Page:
Last week marked the return of the UEFA Champions League, the most prestigious continental tournament in the world. It also saw the resumption of it’s less prestigious counterpart, the Europa League. Whilst the Europa League serves the purpose of being the second tier of European competition and the Champions League is obviously the holy grail, the gulf between the two seems to have widened in recent years.
The Europa League has always had its problems, the fact that it’s in the shadow of the Champions League doesn’t help. In all likelihood, the only people who tend to religiously follow the Europa League are the fans of the clubs involved. Obviously, due to Chelsea’s participation in it last year their fans would have had a keen interest in it. However, now that Chelsea have returned to the Champions League I doubt many of those same fans have continued to keep abreast of the Europa League. Certainly, there’s not much reason to. There really isn’t much at all to attract the neutrals. Even the truest football fanatic would struggle to find many reasons to watch games contested between two relatively unknown teams from Europe’s more obscure leagues.
Then there’s the problem that it has quickly become like the FA Cup/League Cup equivalent of Europe in the sense that it’s not held in particularly high regard by the (few) big guns. Chelsea, to their credit, took the competition seriously last year and won it. However, due to the Europa League being of a low priority for most of the stronger teams in the competition, they use it as a chance to rotate their squads and as a result it’s far less of a spectacle than what it might potentially be. Spurs were beaten by Ukrainian outfit Dnipro on Thursday night having played with an eleven that was strong but by no means first choice. For those who don’t have a squad the size of Spurs, the Europa League seems to be more of a hindrance. Swansea have struggled in the Premier League this year far more than in their first two seasons and this has coincided with their participation in the Europa League. Last season, Newcastle found themselves in a relegation battle whilst attempting to compete in it.
The Europa League also has many more teams competing in it than the Champions League. Even the Champions League, due to the UEFA coefficients, has one or two teams in it than can be considered minnows. However, despite this, most of the 32 teams are very strong and truly are the best in Europe (and the world). On the other hand, amongst the 48 teams which make up the Europa League group stages, there aren’t many heavyweights. In fact the Europa League doesn’t become overly exciting until the third placed teams in the Champions League groups drop into the Europa League knock out rounds. Arguably, all eight of the teams that fit this description this year are more likely of winning the trophy over any of the 24 sides who have emerged from the Europa League group stages.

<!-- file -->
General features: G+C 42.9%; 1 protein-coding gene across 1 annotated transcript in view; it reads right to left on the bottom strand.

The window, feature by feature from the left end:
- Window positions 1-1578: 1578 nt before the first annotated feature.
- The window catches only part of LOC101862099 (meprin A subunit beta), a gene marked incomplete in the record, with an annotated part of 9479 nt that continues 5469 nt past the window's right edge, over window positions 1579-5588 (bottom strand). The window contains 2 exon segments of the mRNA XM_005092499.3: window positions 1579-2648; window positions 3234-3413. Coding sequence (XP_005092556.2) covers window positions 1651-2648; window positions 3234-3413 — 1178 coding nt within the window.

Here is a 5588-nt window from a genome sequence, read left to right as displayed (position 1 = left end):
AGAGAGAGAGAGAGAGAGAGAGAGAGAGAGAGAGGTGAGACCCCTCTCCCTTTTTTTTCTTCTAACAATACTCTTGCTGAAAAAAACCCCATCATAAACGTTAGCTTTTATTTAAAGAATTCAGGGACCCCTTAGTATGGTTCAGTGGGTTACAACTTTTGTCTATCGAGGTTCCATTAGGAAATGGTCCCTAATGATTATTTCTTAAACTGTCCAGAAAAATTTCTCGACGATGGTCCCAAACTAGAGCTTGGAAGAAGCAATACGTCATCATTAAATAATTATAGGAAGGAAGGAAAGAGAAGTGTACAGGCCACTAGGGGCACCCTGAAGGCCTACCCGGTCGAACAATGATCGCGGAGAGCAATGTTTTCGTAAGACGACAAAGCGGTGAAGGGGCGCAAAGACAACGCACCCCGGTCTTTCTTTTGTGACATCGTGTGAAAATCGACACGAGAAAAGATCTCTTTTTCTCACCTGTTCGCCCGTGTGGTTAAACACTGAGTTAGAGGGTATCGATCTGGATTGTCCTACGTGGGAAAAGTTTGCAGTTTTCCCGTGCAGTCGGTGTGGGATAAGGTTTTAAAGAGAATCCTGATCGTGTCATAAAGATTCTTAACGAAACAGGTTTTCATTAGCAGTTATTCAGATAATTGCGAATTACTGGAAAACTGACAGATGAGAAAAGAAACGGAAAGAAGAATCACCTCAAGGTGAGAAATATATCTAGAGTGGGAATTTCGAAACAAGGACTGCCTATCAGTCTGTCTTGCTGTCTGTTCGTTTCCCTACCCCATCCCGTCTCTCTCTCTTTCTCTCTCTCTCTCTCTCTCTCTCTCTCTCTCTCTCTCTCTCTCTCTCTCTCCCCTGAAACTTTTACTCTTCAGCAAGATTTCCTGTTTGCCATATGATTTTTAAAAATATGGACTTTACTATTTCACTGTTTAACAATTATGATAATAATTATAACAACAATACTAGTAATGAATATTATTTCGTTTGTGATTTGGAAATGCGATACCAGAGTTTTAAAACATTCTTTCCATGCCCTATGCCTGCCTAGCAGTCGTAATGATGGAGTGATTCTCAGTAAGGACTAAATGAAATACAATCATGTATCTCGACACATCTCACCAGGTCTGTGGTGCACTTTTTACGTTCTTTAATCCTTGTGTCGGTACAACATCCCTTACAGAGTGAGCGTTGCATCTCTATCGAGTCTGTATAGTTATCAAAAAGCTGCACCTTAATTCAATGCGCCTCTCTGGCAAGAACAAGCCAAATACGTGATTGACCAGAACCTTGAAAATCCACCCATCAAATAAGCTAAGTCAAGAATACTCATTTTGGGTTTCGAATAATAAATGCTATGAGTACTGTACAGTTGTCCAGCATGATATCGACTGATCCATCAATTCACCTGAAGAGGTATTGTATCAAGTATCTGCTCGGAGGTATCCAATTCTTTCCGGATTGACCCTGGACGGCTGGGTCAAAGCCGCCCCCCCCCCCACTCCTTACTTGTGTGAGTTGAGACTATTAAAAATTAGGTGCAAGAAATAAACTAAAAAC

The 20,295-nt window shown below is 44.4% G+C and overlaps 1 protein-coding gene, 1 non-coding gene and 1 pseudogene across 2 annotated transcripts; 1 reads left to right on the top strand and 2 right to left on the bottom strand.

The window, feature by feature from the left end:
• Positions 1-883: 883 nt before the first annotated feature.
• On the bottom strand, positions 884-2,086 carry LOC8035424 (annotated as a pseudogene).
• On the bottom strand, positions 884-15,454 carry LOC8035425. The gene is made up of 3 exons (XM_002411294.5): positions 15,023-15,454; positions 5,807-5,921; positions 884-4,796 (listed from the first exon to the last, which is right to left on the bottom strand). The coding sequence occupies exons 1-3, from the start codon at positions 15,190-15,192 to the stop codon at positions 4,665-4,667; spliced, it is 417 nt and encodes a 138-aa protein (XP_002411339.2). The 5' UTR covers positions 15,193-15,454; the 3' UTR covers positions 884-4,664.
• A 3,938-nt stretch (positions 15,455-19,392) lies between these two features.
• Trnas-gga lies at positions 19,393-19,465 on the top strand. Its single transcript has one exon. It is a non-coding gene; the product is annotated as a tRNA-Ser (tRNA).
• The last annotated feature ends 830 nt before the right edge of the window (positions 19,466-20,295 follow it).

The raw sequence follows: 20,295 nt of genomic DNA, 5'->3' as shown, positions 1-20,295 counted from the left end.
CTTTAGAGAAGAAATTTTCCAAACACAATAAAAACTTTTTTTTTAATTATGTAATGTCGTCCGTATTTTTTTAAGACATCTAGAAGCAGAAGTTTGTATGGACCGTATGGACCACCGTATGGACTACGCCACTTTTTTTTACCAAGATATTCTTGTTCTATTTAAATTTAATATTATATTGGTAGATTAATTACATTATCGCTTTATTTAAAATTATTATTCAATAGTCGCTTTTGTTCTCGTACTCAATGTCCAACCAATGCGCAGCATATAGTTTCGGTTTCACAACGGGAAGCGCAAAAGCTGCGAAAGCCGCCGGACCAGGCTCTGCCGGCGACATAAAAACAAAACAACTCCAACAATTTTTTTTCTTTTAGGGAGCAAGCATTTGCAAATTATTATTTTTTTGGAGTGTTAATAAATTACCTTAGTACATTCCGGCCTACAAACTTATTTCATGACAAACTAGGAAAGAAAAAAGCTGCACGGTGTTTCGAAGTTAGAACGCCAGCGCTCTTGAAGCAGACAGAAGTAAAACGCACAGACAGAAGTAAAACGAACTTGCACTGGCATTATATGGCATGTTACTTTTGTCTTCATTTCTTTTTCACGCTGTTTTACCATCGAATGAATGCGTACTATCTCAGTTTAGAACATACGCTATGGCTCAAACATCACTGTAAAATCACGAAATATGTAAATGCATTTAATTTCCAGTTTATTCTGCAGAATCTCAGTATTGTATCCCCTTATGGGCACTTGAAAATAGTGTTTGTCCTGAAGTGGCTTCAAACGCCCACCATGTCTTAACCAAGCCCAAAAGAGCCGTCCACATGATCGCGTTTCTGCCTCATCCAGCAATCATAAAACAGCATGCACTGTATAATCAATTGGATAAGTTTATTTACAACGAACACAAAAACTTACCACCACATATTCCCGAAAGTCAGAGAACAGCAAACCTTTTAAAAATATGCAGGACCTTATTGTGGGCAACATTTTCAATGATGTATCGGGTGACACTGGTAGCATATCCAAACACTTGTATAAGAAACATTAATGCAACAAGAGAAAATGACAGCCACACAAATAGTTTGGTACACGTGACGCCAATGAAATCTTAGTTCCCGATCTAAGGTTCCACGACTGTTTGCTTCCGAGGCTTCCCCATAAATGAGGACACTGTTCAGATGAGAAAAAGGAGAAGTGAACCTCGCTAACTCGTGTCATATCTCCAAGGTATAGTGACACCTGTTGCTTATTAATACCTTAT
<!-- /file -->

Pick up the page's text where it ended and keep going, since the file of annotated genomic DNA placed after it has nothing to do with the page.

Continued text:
The way in which these teams simply filter into the Europa League as if they have a divine right to do so is quite controversial. These teams have been, by all accounts, knocked out of Europe yet they’re bizarrely given a second chance in the lesser competition. If anything, it just demonstrates perfectly that the Europa League is nothing more than the unloved counterpart of the Champions League. However, this does give the Europa League a much needed boost as, by bringing bigger names into the equation, it breathes life into the tournament. Without these teams getting that second chance, the calibre of the majority of the teams in the knockout phase would have been fairly weak and this wouldn’t show the competition in a very good light.
One positive aspect of the Europa League is that it is far more open than the Champions League. Obviously, the Champions League is a competition for the elite clubs and that elite will remain the same year on year. The favourites for the crown will always be Bayern Munich, Barcelona, Real Madrid, possibly an English side and possibly the emerging force of PSG. In the Europa League, this isn’t the case as the participants are always changing. Some teams, through their domestic performances, make the step up to the Champions League whilst some underperforming sides (or sleeping giants) can head in the other direction. This is a fate facing Manchester United for next season. As a result, there are far more teams (and a greater range of teams) who can realistically win it or go far.
As a result, the Europa League has become a tournament which is made up of the following: Teams who’d rather not be in it, teams who aren’t good enough to compete in the Champions League and teams who have dropped out of the Champions League. Not the best of images really but unfortunately this is how it always will be. As a neutral, it doesn’t draw me in to watch games. I’ll only have a reason to show an interest in it if my own team manages to qualify for it. Essentially, as I’ve already mentioned, that niche audience is the only audience the Europa League is likely of getting.